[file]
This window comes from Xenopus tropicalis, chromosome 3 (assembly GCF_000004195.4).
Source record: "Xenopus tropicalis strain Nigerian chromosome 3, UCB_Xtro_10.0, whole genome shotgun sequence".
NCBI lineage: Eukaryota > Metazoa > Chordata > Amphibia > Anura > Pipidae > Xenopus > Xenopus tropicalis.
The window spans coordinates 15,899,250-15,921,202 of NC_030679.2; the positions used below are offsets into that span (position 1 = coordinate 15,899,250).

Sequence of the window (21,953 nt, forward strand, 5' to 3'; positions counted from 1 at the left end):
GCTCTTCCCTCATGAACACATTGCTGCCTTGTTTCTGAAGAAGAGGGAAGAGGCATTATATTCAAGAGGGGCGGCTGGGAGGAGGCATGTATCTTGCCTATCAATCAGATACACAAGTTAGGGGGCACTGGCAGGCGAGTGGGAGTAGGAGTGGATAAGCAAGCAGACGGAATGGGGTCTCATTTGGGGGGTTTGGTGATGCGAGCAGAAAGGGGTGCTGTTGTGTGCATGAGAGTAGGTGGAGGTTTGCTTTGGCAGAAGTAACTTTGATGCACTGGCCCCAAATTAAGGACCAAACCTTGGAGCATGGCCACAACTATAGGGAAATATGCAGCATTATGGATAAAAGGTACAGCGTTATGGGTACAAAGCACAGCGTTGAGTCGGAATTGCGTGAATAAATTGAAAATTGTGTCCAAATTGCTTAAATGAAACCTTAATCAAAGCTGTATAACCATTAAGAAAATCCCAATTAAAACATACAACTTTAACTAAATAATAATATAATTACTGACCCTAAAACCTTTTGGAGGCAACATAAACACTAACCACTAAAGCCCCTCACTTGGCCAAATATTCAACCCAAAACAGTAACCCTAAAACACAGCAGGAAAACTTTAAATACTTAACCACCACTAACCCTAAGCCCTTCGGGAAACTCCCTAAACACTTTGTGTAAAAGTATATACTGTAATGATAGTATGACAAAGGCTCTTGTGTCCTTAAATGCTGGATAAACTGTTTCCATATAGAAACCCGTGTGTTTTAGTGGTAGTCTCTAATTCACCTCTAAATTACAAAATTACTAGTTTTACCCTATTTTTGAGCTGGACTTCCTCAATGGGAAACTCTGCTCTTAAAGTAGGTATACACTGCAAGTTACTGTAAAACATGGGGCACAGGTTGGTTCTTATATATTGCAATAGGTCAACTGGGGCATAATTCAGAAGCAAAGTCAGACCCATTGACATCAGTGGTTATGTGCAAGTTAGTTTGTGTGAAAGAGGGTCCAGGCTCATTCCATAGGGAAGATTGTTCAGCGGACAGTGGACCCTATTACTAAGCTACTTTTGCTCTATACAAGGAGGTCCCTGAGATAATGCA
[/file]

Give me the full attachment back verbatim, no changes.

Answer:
This window comes from Xenopus tropicalis, chromosome 3 (assembly GCF_000004195.4).
Source record: "Xenopus tropicalis strain Nigerian chromosome 3, UCB_Xtro_10.0, whole genome shotgun sequence".
NCBI lineage: Eukaryota > Metazoa > Chordata > Amphibia > Anura > Pipidae > Xenopus > Xenopus tropicalis.
The window spans coordinates 15,899,250-15,921,202 of NC_030679.2; the positions used below are offsets into that span (position 1 = coordinate 15,899,250).

Sequence of the window (21,953 nt, forward strand, 5' to 3'; positions counted from 1 at the left end):
GCTCTTCCCTCATGAACACATTGCTGCCTTGTTTCTGAAGAAGAGGGAAGAGGCATTATATTCAAGAGGGGCGGCTGGGAGGAGGCATGTATCTTGCCTATCAATCAGATACACAAGTTAGGGGGCACTGGCAGGCGAGTGGGAGTAGGAGTGGATAAGCAAGCAGACGGAATGGGGTCTCATTTGGGGGGTTTGGTGATGCGAGCAGAAAGGGGTGCTGTTGTGTGCATGAGAGTAGGTGGAGGTTTGCTTTGGCAGAAGTAACTTTGATGCACTGGCCCCAAATTAAGGACCAAACCTTGGAGCATGGCCACAACTATAGGGAAATATGCAGCATTATGGATAAAAGGTACAGCGTTATGGGTACAAAGCACAGCGTTGAGTCGGAATTGCGTGAATAAATTGAAAATTGTGTCCAAATTGCTTAAATGAAACCTTAATCAAAGCTGTATAACCATTAAGAAAATCCCAATTAAAACATACAACTTTAACTAAATAATAATATAATTACTGACCCTAAAACCTTTTGGAGGCAACATAAACACTAACCACTAAAGCCCCTCACTTGGCCAAATATTCAACCCAAAACAGTAACCCTAAAACACAGCAGGAAAACTTTAAATACTTAACCACCACTAACCCTAAGCCCTTCGGGAAACTCCCTAAACACTTTGTGTAAAAGTATATACTGTAATGATAGTATGACAAAGGCTCTTGTGTCCTTAAATGCTGGATAAACTGTTTCCATATAGAAACCCGTGTGTTTTAGTGGTAGTCTCTAATTCACCTCTAAATTACAAAATTACTAGTTTTACCCTATTTTTGAGCTGGACTTCCTCAATGGGAAACTCTGCTCTTAAAGTAGGTATACACTGCAAGTTACTGTAAAACATGGGGCACAGGTTGGTTCTTATATATTGCAATAGGTCAACTGGGGCATAATTCAGAAGCAAAGTCAGACCCATTGACATCAGTGGTTATGTGCAAGTTAGTTTGTGTGAAAGAGGGTCCAGGCTCATTCCATAGGGAAGATTGTTCAGCGGACAGTGGACCCTATTACTAAGCTACTTTTGCTCTATACAAGGAGGTCCCTGAGATAATGCA